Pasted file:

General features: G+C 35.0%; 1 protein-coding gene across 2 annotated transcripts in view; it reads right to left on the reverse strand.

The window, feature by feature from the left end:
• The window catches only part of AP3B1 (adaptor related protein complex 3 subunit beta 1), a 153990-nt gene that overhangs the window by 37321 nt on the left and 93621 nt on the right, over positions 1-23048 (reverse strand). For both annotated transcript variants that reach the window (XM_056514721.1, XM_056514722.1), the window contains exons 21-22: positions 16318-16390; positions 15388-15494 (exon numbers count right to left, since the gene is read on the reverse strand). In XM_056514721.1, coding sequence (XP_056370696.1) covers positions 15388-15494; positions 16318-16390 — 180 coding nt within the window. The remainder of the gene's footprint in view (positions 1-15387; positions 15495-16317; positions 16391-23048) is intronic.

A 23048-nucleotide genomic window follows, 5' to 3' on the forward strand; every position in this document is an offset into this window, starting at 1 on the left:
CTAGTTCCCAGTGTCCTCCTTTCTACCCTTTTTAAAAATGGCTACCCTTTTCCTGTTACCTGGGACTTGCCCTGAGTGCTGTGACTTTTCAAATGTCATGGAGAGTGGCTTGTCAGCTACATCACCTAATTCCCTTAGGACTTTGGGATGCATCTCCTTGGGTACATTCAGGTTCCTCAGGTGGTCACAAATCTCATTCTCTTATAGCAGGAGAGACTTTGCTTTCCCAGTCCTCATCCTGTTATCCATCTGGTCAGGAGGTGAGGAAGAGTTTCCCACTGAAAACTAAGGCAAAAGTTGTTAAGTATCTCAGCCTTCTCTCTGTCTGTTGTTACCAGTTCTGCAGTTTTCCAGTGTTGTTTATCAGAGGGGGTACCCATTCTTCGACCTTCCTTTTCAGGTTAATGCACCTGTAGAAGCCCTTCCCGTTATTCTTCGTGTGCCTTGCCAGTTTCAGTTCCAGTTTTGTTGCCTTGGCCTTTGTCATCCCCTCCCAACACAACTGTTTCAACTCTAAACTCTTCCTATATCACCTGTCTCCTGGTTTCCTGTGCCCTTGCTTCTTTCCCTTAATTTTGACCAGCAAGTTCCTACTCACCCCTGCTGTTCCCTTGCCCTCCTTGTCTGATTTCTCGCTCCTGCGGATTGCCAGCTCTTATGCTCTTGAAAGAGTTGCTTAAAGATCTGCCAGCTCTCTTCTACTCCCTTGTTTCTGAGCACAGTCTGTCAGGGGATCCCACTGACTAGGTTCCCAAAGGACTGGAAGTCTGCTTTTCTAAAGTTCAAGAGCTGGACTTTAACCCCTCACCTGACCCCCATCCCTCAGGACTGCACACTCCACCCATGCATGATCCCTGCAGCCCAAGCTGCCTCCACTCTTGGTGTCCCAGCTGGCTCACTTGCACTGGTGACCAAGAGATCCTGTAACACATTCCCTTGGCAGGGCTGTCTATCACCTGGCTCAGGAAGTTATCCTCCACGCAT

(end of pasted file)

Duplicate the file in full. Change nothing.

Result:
General features: G+C 35.0%; 1 protein-coding gene across 2 annotated transcripts in view; it reads right to left on the reverse strand.

The window, feature by feature from the left end:
• The window catches only part of AP3B1 (adaptor related protein complex 3 subunit beta 1), a 153990-nt gene that overhangs the window by 37321 nt on the left and 93621 nt on the right, over positions 1-23048 (reverse strand). For both annotated transcript variants that reach the window (XM_056514721.1, XM_056514722.1), the window contains exons 21-22: positions 16318-16390; positions 15388-15494 (exon numbers count right to left, since the gene is read on the reverse strand). In XM_056514721.1, coding sequence (XP_056370696.1) covers positions 15388-15494; positions 16318-16390 — 180 coding nt within the window. The remainder of the gene's footprint in view (positions 1-15387; positions 15495-16317; positions 16391-23048) is intronic.

A 23048-nucleotide genomic window follows, 5' to 3' on the forward strand; every position in this document is an offset into this window, starting at 1 on the left:
CTAGTTCCCAGTGTCCTCCTTTCTACCCTTTTTAAAAATGGCTACCCTTTTCCTGTTACCTGGGACTTGCCCTGAGTGCTGTGACTTTTCAAATGTCATGGAGAGTGGCTTGTCAGCTACATCACCTAATTCCCTTAGGACTTTGGGATGCATCTCCTTGGGTACATTCAGGTTCCTCAGGTGGTCACAAATCTCATTCTCTTATAGCAGGAGAGACTTTGCTTTCCCAGTCCTCATCCTGTTATCCATCTGGTCAGGAGGTGAGGAAGAGTTTCCCACTGAAAACTAAGGCAAAAGTTGTTAAGTATCTCAGCCTTCTCTCTGTCTGTTGTTACCAGTTCTGCAGTTTTCCAGTGTTGTTTATCAGAGGGGGTACCCATTCTTCGACCTTCCTTTTCAGGTTAATGCACCTGTAGAAGCCCTTCCCGTTATTCTTCGTGTGCCTTGCCAGTTTCAGTTCCAGTTTTGTTGCCTTGGCCTTTGTCATCCCCTCCCAACACAACTGTTTCAACTCTAAACTCTTCCTATATCACCTGTCTCCTGGTTTCCTGTGCCCTTGCTTCTTTCCCTTAATTTTGACCAGCAAGTTCCTACTCACCCCTGCTGTTCCCTTGCCCTCCTTGTCTGATTTCTCGCTCCTGCGGATTGCCAGCTCTTATGCTCTTGAAAGAGTTGCTTAAAGATCTGCCAGCTCTCTTCTACTCCCTTGTTTCTGAGCACAGTCTGTCAGGGGATCCCACTGACTAGGTTCCCAAAGGACTGGAAGTCTGCTTTTCTAAAGTTCAAGAGCTGGACTTTAACCCCTCACCTGACCCCCATCCCTCAGGACTGCACACTCCACCCATGCATGATCCCTGCAGCCCAAGCTGCCTCCACTCTTGGTGTCCCAGCTGGCTCACTTGCACTGGTGACCAAGAGATCCTGTAACACATTCCCTTGGCAGGGCTGTCTATCACCTGGCTCAGGAAGTTATCCTCCACGCAT